What went right and wrong in 2020, the L.P.’s internal divisions, and the party’s strategy for the future.
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The 2020 presidential election gave libertarian voters few good options: A serially dishonest and incompetent leader who bungled the COVID-19 pandemic and imposed trade and immigration restrictions versus someone who promised $11 trillion in new spending, who played a role in many of the greatest policy failures of the last 30 years, such as the Iraq War, the PATRIOT Act, and the expansion of the drug war.
And then there was the Libertarian Party (L.P.). After nominating a pair of popular former governors to run in 2016 who pulled just over 3 percent of the popular vote, the party backed Jo Jorgensen, a Clemson University psychology lecturer who was featured on the L.P. ticket in the 1990s but remains largely unknown outside of libertarian circles. She drew just over 1 percent.
So is the party still a worthwhile project?
Reason spoke to several party insiders about what they think went right and wrong in 2020, the L.P.'s internal divisions, and the party's strategy for the future.
"You had something in the Jorgensen-Cohen ticket that appealed to anybody, no matter where you were in the party," says Alex Merced, the L.P.'s former vice chair.
He thinks that even though Jorgensen fell short of 2016 L.P. presidential candidate Gary Johnson's vote share, the unifying effect it had among libertarians was positive for the movement.
"I think that when you try to water down your messaging to appeal to everyone, you sort of appeal to no one," says Angela McArdle, who is chair of the Los Angeles Libertarian Party and who plans to run for chair of the national party in 2022.
She's affiliated with the Mises Caucus, which believes libertarians have been far too willing to compromise their principles and water down their rhetoric to make alliances with the political left or right. They reject the "need to make Faustian bargains" in the interest of gaining mainstream acceptance.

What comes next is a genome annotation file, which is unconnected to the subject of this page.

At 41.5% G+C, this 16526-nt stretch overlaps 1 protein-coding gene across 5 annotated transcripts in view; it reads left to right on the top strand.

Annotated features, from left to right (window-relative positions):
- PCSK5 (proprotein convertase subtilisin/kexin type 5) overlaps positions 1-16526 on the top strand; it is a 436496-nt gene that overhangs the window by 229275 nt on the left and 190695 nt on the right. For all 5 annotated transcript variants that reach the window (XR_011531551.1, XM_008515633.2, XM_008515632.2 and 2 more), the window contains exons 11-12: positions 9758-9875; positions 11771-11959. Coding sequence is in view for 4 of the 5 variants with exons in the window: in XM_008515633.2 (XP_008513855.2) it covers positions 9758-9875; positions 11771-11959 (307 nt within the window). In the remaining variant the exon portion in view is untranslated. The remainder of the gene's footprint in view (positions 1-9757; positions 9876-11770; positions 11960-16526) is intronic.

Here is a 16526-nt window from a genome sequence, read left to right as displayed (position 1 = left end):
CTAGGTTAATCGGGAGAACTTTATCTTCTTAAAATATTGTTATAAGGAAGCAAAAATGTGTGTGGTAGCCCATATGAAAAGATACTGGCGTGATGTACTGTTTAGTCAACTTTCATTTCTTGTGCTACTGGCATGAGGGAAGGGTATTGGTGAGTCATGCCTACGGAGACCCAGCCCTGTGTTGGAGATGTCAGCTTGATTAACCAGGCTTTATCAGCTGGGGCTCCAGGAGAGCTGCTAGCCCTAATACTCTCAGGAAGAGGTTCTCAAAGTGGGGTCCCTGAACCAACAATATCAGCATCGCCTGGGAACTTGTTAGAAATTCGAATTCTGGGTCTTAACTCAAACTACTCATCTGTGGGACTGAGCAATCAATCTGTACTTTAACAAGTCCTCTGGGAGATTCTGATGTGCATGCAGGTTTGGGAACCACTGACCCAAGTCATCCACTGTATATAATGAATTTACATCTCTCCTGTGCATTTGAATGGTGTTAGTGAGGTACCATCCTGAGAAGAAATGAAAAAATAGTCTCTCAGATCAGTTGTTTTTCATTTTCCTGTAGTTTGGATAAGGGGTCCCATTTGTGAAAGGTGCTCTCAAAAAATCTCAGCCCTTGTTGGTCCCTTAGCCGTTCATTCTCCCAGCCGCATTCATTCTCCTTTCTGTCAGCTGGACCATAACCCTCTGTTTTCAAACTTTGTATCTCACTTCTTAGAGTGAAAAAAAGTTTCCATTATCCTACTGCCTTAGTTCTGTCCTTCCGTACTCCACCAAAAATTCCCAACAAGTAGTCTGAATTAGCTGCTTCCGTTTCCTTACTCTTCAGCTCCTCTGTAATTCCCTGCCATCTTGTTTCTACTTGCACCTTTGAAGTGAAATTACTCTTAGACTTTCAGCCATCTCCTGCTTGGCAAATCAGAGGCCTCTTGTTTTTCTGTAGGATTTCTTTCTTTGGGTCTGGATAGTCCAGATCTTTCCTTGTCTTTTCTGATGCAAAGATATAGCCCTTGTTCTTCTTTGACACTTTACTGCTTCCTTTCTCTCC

The L.P. does currently hold more than 200 elected seats, mostly local positions like treasurer, city council member, school board member, or small-town mayor, according to its website. The most powerful members of the party holding office are Jeff Hewitt, Riverside County supervisor, who ran in a nonpartisan race, and Rep. Justin Amash (L–Mich.), who wasn't elected as a Libertarian but switched party affiliations. But Amash opted not to run for reelection in 2020.
Current L.P. Chair Joe Bishop-Henchman agrees with McArdle that electoral success begins at the local level.
"Just imagine how different the national political discussion would be if there was a caucus of…eight or 10 or 12 Libertarian senators who could really be significantly changing what's happening in Washington, D.C.," says Bishop-Henchman. "So how do you get to that? Well, we've got to elect more Libertarian House members…build up a deep bench of elected officials at the state and local level."
He says that while Jorgensen did worse than Johnson in 2016, the party has grown its registration roll significantly, which is now at a record 650,000 members.
"It's time that we get out of startup mode, and that we prove that we can do it," says Bishop-Henchman.
Produced by Zach Weissmueller.
Photo credits: K.C. Alfred/TNS/Newscom; Tom Williams/CQ Roll Call/Newscom; Paul Hennessy / SOPA Images/Sipa/Newscom.
Music credits: Muted.